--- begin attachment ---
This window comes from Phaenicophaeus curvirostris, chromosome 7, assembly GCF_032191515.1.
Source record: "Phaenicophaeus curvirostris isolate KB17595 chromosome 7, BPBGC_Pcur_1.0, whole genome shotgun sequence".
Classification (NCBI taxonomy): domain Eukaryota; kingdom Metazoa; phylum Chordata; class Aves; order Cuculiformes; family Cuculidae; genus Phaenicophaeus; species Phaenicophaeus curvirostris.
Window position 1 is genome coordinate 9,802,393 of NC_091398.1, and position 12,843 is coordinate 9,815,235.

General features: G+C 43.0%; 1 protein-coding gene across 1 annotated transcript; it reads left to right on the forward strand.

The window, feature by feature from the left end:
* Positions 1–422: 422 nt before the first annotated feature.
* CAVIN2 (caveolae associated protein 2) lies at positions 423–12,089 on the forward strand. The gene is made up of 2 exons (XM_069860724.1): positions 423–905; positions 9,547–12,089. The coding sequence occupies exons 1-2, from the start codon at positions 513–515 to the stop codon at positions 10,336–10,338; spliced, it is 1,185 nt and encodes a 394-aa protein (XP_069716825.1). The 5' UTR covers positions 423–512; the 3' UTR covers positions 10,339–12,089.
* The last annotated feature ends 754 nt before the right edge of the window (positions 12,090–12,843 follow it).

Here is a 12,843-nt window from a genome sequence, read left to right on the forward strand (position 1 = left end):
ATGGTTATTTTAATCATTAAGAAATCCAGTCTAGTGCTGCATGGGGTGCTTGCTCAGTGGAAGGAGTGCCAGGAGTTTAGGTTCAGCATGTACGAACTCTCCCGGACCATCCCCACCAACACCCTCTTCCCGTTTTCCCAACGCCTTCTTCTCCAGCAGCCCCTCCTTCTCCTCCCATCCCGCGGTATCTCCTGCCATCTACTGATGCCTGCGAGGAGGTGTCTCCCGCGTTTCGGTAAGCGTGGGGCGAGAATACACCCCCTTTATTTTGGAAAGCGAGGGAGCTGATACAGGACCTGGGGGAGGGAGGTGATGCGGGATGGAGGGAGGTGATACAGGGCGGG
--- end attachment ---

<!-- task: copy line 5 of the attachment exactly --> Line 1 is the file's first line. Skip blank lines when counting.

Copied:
General features: G+C 43.0%; 1 protein-coding gene across 1 annotated transcript; it reads left to right on the forward strand.